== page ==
Those early releases established and crystallized Lizzy Borden’s patented U.S. metal sound, aided by the astounding excellence of eternal anthems such as “American Metal,” as well as horror-drenched masterpieces like the “Love You to Pieces” title track and “Psychopath.” On Menace to Society, the band further perfected their style while adding more emotional depth to the lyrics and melodies. Borden himself, whose piercing, banshee-like wails are akin to (Samson-era) Bruce Dickinson on crack, sounds like America’s bonafide answer to the aforementioned Maiden frontman. His astonishing vocals lend the band its distinctive flair, but let’s not discount the other key players. The guitar duo of Gene Allen and Alex Nelson deliver the speedy, palm-muted metal riffs and glorious twin harmonies with aplomb-a-plenty; Michael Davis’ basslines are consistently clear, rollicking, and driving, thereby avoiding the common “background rumble” problem of barely-audible bass in two-guitar metal bands. Finally, drummer Joey Scott Harges provides the relatively frill-free, yet thunderous and competent, rhythmic foundation.
The album opens with Davis and Scott laying down a relaxing shuffle beat underneath chiming guitar arpeggios. Then the sonic layers and tempo accelerate for the exhilarating speed metal juggernaut that is “Generation Aliens.” Lizzy Borden, thankfully, is just getting started. “Notorious” is a straight-ahead, highly harmonized ode to the historical tyranny of Julius Caesar. Here Borden displays his unparalleled ability to write verse vocal melodies that are nearly as catchy as any chorus. Allen and Nelson’s solos in the interlude are tasty and melodic, while Borden’s shriek in his final belting out of “Notorious” in the chorus send shivers down the spine.
Other songs simply deliver straight-forward speed metal glory with melody, harmonies, and few excess accoutrements (“Terror on the Town,” “Brass Tactics,” and the title track). By contrast, the Lizzy Borden band ably demonstrates their versatility by slowing things down for the dark and moody power ballads, “Bloody Mary” and “Ursa Minor – sappy tubs of ‘80s cheese not included.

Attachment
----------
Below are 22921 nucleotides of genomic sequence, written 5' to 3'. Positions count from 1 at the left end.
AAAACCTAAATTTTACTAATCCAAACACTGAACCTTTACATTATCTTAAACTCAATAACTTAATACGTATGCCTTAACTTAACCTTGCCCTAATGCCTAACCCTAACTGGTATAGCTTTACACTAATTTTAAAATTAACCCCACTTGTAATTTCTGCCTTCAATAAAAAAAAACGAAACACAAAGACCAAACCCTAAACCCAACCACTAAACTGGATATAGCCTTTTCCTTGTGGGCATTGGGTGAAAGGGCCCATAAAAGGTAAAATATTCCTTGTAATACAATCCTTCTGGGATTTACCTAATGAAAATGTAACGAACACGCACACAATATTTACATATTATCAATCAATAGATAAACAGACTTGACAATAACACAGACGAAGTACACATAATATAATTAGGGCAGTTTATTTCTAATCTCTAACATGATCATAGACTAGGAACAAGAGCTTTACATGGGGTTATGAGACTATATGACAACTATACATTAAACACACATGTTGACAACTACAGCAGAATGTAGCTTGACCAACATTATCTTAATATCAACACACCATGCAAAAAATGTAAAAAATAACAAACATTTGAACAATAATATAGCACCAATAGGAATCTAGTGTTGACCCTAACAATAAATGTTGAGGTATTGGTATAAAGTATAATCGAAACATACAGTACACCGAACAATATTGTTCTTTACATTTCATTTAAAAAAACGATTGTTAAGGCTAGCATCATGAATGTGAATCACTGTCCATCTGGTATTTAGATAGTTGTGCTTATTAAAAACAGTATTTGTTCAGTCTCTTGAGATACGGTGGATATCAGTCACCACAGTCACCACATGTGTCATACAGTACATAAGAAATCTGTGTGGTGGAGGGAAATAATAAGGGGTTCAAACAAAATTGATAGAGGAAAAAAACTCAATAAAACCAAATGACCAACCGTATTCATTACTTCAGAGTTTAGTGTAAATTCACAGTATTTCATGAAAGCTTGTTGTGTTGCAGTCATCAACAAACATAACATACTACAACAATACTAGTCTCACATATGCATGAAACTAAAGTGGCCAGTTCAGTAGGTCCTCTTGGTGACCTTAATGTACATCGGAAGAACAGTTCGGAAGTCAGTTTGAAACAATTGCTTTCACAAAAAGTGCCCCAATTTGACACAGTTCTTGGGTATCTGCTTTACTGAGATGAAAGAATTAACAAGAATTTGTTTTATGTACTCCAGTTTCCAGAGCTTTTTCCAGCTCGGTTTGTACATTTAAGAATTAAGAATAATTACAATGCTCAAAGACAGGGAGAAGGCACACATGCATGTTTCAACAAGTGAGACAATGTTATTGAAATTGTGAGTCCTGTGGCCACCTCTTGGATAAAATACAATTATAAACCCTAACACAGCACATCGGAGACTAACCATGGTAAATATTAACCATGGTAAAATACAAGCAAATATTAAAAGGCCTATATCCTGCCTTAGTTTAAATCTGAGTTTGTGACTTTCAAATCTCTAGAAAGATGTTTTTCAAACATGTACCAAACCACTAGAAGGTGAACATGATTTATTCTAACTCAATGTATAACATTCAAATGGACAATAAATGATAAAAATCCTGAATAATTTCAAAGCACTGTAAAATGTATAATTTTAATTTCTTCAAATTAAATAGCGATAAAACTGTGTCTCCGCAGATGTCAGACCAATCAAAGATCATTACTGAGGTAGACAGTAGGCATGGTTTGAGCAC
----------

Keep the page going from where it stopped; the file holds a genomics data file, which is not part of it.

Lizzy Borden is at their best when they meld their irresistible riffs and melodies with equally incisive lyrics. “Ultra Violence” is one of Menace’s more mid-tempo numbers, but its lyrical depiction of Stanley Kubrick’s disturbing psychological thriller, A Clockwork Orange, is evocative: “Unleash the beast that lies within us/on the roundabout/We find there’s always time/for a bit of the ol in and out.” Never hearing this song, much like the immoral behavior of the film’s protagonists, would be criminal. Musically, “Love Kills” may be one of Menace’s most melodic and easily accessible tracks. It also stands as an infectious and brilliant ode to the love-jaded among us (the writer turns eyes upward, whistling). “Penetrating like cancer it feeds/parasite sucking life for all its needs/Seeping through you with venomous bliss/until all lie defenseless, a kiss.” Love may indeed ultimately kill all that it touches, but this music will only fuel and inspire us through the dark times.
While Lizzy Borden, the man and the band, achieved slightly greater commercial success a little later on, Menace to Society remains their crowning gem. This is one of those albums and bands that somehow has always been criminally under-recognized and under-appreciated. It’s well past time to change that.
--Review by Jonathan Kollnot